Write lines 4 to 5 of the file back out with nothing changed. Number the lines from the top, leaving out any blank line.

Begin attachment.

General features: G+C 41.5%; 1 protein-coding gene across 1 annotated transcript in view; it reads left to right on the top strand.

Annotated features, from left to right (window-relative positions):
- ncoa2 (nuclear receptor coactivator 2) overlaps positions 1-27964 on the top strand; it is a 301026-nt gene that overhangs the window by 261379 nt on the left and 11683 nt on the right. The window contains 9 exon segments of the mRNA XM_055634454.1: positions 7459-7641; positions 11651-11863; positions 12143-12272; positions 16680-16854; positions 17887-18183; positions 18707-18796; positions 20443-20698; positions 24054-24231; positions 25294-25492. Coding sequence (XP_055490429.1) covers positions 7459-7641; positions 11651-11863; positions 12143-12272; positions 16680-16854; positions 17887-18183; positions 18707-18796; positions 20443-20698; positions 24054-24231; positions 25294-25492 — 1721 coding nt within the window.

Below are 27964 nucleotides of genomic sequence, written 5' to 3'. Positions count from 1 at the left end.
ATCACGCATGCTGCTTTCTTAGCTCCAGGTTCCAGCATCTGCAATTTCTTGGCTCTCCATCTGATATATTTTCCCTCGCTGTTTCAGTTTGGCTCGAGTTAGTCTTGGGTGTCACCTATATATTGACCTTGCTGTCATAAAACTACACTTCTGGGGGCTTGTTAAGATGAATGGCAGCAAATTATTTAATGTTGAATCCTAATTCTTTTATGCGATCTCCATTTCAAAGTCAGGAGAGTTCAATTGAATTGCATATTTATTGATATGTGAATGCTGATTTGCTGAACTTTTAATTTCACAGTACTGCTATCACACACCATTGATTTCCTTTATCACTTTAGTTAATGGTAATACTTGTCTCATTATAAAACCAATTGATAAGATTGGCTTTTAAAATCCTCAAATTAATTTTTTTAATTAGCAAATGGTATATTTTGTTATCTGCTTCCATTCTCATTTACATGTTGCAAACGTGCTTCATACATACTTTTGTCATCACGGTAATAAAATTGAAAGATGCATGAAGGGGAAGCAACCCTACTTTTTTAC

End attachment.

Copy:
Below are 27964 nucleotides of genomic sequence, written 5' to 3'. Positions count from 1 at the left end.
ATCACGCATGCTGCTTTCTTAGCTCCAGGTTCCAGCATCTGCAATTTCTTGGCTCTCCATCTGATATATTTTCCCTCGCTGTTTCAGTTTGGCTCGAGTTAGTCTTGGGTGTCACCTATATATTGACCTTGCTGTCATAAAACTACACTTCTGGGGGCTTGTTAAGATGAATGGCAGCAAATTATTTAATGTTGAATCCTAATTCTTTTATGCGATCTCCATTTCAAAGTCAGGAGAGTTCAATTGAATTGCATATTTATTGATATGTGAATGCTGATTTGCTGAACTTTTAATTTCACAGTACTGCTATCACACACCATTGATTTCCTTTATCACTTTAGTTAATGGTAATACTTGTCTCATTATAAAACCAATTGATAAGATTGGCTTTTAAAATCCTCAAATTAATTTTTTTAATTAGCAAATGGTATATTTTGTTATCTGCTTCCATTCTCATTTACATGTTGCAAACGTGCTTCATACATACTTTTGTCATCACGGTAATAAAATTGAAAGATGCATGAAGGGGAAGCAACCCTACTTTTTTAC